How did you make the transition from your Ph.D. research to your current research program?

This question is not applicable to my situation specifically, but it is an opportunity for me to share what is possible for faculty at two-year colleges. Our emphasis is on teaching, rather than research, but that doesn't mean you cannot do research or participate in grant funded projects. I have been able to participate in several collaborative projects with other institutions in recent years, all geared toward supporting student success in the classroom and along their education and career pathways in geoscience. I have even served as the Principal Investigator on a National Science Foundation funded project. It does take extra time to work on these projects with a full teaching load, but I have found the experiences to be quite valuable for my students as well as me.

An essential component of achieving tenure is finding or making an alignment of your teaching/research goals with the goals of your institution.... How do your goals fit with those of your institution? Did you adjust your goals to achieve that fit? If so, how?

Wake Tech does not offer tenure, but we do have a system for promotion through faculty rank. Being a two-year college, our emphasis is on teaching rather than research. The goals for achieving rank include factors such as exemplary teaching, professional development and growth, leadership, mentoring, and service to the college. My own professional goals align quite well with these goals, and I have been able to achieve all four levels of rank up to Senior Professor by simply documenting the work I was already doing to support students and the college.

Many of the new faculty members in these workshops are interested in maintaining a modicum of balance while getting their careers off to a strong start. Please share a strategy or strategies that have helped you to balance teaching, research, and your other work responsibilities, OR balance work responsibilities with finding time for your personal life.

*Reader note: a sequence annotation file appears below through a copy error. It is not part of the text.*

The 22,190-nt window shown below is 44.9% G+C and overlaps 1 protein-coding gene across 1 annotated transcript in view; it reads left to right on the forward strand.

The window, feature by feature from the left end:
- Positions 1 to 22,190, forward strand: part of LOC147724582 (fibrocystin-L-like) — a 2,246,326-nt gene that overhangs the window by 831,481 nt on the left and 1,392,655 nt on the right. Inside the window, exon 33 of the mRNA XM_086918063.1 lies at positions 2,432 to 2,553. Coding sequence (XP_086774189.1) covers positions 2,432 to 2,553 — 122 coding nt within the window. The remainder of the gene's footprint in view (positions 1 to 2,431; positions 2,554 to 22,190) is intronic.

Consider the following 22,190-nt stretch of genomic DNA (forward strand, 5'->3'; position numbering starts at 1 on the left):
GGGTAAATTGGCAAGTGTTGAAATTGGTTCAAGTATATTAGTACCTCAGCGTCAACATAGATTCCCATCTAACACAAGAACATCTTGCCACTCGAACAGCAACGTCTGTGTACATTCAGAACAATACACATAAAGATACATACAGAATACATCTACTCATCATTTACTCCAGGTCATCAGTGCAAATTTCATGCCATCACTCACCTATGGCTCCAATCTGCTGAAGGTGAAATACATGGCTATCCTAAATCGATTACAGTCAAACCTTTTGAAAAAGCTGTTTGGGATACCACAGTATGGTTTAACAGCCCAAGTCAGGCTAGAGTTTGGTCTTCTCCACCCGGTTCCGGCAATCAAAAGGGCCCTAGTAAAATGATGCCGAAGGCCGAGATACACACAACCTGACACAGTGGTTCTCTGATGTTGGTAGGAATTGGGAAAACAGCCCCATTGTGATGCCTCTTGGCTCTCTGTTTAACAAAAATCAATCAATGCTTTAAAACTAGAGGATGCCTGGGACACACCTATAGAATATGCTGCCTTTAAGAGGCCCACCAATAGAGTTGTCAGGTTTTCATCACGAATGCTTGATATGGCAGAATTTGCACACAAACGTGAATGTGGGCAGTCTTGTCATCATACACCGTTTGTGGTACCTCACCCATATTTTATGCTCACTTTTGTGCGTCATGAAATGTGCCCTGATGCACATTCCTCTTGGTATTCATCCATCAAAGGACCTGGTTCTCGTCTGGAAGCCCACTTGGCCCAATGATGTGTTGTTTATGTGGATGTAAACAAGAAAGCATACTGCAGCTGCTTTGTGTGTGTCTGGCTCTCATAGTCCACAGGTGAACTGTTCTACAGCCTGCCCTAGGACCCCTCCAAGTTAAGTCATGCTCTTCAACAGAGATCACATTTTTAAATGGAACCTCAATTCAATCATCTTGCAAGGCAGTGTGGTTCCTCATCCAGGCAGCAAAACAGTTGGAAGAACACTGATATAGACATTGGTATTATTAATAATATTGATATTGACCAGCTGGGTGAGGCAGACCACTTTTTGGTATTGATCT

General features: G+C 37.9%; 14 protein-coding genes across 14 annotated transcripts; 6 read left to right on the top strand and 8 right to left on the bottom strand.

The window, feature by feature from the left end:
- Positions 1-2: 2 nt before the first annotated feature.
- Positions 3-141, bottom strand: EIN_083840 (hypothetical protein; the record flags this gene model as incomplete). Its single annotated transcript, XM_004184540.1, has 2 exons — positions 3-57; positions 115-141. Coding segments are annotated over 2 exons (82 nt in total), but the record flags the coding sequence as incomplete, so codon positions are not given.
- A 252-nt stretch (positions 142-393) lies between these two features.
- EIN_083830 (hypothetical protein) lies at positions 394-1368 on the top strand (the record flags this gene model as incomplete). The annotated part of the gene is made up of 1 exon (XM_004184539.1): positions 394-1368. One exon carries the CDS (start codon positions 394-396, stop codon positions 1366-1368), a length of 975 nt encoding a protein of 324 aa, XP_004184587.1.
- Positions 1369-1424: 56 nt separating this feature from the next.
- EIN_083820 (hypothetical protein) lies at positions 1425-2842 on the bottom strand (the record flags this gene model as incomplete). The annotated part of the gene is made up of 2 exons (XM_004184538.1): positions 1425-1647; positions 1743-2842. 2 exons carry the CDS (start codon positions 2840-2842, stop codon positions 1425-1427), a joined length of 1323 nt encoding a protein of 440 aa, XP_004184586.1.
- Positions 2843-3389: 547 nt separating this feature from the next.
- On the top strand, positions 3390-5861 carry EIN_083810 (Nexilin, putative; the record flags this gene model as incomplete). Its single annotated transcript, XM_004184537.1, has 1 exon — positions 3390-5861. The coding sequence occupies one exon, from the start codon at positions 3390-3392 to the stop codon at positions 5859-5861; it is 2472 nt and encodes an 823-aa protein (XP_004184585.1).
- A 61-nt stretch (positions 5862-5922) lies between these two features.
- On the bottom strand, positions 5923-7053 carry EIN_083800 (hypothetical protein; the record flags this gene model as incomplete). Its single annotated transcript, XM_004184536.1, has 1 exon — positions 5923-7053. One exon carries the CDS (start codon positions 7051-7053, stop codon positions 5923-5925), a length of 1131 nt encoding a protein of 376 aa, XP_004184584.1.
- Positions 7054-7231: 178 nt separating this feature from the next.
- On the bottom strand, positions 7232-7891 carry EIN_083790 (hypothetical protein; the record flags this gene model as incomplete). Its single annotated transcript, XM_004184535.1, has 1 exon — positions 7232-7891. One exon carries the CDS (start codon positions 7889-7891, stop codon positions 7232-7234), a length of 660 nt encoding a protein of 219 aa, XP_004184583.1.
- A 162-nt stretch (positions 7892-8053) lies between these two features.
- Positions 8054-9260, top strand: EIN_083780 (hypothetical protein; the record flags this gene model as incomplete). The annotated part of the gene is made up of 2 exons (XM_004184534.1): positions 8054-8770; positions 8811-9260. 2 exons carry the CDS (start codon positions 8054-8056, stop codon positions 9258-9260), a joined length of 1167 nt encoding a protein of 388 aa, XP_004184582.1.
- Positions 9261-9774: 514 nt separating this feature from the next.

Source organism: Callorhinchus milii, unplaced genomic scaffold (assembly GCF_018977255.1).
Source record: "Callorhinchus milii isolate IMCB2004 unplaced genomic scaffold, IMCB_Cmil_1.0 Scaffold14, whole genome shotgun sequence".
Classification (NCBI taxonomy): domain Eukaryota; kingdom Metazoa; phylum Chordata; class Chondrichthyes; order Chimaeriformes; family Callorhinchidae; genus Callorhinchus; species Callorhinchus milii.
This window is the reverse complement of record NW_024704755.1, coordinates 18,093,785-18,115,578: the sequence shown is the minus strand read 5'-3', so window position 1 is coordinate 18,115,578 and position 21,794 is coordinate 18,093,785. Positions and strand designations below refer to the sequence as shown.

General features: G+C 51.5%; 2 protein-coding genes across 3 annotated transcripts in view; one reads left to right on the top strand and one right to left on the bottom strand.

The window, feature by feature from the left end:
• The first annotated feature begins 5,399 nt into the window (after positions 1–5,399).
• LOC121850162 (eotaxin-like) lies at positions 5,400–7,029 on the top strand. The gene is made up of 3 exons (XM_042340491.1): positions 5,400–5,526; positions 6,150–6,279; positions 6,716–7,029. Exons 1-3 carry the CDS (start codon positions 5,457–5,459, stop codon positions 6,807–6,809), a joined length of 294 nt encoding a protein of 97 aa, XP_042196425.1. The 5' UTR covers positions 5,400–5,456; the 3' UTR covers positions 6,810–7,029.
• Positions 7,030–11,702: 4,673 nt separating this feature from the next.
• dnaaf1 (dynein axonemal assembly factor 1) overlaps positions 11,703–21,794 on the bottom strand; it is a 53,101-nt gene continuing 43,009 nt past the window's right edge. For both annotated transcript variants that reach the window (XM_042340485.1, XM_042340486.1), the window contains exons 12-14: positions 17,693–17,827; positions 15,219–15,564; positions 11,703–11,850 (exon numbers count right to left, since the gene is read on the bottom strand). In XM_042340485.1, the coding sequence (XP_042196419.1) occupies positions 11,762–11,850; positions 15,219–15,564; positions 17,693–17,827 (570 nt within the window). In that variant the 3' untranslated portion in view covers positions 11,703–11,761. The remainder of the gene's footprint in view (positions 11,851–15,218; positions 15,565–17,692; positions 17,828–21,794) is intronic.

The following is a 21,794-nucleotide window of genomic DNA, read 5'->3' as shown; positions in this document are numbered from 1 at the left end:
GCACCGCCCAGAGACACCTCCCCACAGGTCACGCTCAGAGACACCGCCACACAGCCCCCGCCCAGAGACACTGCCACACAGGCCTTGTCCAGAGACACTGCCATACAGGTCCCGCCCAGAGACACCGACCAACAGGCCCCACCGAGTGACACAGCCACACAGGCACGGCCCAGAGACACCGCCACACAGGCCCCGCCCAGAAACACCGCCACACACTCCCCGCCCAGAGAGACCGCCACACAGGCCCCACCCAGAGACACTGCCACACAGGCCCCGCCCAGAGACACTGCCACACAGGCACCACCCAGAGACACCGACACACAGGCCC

This is a tough question, without an easy answer. Early in my teaching career I found myself saying "yes" to a lot of requests for my participation in extra projects, and I started to get overwhelmed. So I began evaluating requests more carefully. One thing I consider is whether the project is something that anyone in our department could do (to which I may lean toward saying "no"), or whether my skill set would bring something unique to it (more likely to get a "yes"). I also consider how my participation will help, or possibly hinder, supporting my own students. And when I am already working on one or more big projects, I try not to take on anything new for a while.

What advice do you have for faculty beginning academic careers in geoscience? What do you know now that you wish you had known as you started your career in academia?

I think the best advice is to get advice from a lot of people, and not just ones at your institution. I have found that some of my best teaching ideas have come out of conversations with others. No one knows the most perfect way to teach, there are too many variables, but there are a lot of good ways to teach and the more you expose yourself to different ideas the more likely you will find what works best for you and your students. And don't be afraid to throw something out and try again, not everything is going to work the way you planned!